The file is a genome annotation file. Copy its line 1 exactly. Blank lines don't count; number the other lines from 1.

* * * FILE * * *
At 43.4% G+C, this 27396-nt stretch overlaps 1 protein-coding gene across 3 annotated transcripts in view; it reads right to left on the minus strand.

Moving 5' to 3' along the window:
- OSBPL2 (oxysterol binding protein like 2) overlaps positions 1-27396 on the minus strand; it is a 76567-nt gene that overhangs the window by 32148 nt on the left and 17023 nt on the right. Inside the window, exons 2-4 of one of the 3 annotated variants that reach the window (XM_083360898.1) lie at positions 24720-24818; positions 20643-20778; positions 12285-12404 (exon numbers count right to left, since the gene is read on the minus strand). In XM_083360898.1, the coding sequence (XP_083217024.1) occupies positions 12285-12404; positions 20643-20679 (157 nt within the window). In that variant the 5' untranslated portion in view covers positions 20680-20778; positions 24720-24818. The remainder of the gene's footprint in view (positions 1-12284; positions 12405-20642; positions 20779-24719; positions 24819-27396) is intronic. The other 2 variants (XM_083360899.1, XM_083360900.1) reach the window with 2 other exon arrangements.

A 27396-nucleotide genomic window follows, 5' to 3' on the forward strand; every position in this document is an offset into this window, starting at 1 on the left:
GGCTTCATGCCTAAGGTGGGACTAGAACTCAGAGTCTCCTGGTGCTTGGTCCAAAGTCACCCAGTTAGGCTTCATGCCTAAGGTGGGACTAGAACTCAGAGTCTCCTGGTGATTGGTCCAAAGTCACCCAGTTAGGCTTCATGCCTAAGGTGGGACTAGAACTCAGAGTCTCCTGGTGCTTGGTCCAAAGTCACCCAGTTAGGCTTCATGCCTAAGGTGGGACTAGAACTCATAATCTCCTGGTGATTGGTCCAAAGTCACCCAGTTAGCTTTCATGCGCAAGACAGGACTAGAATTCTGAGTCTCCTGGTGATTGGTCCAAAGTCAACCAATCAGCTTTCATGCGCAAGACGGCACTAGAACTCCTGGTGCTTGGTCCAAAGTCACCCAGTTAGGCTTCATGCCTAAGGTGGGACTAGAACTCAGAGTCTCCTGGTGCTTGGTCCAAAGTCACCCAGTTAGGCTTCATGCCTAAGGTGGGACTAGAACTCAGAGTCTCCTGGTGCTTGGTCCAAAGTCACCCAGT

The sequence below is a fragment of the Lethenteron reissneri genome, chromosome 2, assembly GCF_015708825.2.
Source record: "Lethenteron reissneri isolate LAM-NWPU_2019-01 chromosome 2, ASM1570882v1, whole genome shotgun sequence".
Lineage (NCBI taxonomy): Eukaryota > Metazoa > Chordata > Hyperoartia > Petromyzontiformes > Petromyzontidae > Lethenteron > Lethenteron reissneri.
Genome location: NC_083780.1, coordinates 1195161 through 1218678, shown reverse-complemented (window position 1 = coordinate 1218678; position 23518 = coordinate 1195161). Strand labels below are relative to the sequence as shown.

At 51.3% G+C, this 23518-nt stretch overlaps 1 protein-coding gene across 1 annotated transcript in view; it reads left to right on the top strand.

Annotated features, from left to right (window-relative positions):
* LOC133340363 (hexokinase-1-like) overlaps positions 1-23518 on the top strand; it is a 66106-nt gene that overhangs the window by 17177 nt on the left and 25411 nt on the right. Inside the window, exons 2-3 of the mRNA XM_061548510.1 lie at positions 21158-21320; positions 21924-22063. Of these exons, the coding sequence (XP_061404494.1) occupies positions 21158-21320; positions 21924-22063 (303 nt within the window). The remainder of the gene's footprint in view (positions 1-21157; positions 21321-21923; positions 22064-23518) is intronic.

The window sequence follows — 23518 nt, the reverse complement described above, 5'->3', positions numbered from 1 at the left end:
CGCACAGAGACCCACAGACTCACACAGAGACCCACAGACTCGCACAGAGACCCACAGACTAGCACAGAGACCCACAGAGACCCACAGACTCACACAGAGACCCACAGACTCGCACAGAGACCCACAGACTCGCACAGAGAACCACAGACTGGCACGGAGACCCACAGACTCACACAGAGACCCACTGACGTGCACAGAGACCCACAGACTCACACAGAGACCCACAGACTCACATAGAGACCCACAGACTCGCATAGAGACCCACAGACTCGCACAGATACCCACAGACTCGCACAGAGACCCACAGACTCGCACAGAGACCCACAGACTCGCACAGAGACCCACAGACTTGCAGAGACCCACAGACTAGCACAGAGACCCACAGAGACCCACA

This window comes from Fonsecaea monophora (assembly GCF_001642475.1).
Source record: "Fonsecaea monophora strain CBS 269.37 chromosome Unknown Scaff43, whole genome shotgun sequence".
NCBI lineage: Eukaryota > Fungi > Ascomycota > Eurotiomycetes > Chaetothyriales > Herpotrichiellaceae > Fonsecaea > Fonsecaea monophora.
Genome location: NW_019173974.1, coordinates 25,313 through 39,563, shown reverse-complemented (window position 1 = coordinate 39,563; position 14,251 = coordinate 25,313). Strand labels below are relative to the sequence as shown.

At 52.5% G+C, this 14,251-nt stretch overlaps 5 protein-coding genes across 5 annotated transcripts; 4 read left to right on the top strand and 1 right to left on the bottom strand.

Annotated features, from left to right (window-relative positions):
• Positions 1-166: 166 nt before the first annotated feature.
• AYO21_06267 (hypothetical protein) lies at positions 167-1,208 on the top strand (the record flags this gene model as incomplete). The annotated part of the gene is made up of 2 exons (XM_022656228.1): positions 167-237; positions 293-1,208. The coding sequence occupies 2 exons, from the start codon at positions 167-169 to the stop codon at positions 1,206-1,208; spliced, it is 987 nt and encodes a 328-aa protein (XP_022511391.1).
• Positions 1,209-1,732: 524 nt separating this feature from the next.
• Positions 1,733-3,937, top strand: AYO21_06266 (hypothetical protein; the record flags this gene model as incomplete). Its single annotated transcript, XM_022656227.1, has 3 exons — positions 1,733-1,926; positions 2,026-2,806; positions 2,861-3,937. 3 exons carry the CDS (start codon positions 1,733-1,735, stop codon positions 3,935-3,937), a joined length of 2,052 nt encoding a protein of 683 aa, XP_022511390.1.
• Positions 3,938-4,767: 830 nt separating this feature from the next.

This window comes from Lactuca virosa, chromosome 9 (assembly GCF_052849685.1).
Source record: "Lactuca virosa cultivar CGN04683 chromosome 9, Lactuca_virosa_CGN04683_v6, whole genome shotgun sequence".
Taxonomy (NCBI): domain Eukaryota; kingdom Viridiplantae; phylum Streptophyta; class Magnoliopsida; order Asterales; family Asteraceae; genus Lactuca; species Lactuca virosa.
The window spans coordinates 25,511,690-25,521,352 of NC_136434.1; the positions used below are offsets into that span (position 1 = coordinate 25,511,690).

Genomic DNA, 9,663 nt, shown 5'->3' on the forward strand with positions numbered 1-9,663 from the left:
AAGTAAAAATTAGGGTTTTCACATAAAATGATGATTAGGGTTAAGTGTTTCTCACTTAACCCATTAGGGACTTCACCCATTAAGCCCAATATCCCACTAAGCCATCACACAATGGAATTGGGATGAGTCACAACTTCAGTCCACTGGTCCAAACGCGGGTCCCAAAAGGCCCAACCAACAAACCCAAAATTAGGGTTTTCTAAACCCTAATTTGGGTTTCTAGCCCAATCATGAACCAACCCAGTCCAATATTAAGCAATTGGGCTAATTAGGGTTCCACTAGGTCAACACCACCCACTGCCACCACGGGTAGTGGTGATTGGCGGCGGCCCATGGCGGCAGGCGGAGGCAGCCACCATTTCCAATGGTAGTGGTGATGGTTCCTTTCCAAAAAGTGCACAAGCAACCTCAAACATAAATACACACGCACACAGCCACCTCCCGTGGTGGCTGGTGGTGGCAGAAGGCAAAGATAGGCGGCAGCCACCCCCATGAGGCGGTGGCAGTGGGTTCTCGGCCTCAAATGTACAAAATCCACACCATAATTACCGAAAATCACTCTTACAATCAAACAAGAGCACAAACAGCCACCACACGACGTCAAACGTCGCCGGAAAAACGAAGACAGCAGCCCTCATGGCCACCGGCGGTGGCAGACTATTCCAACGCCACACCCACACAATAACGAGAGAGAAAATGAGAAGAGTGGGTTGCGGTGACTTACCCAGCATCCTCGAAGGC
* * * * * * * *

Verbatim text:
At 43.4% G+C, this 27396-nt stretch overlaps 1 protein-coding gene across 3 annotated transcripts in view; it reads right to left on the minus strand.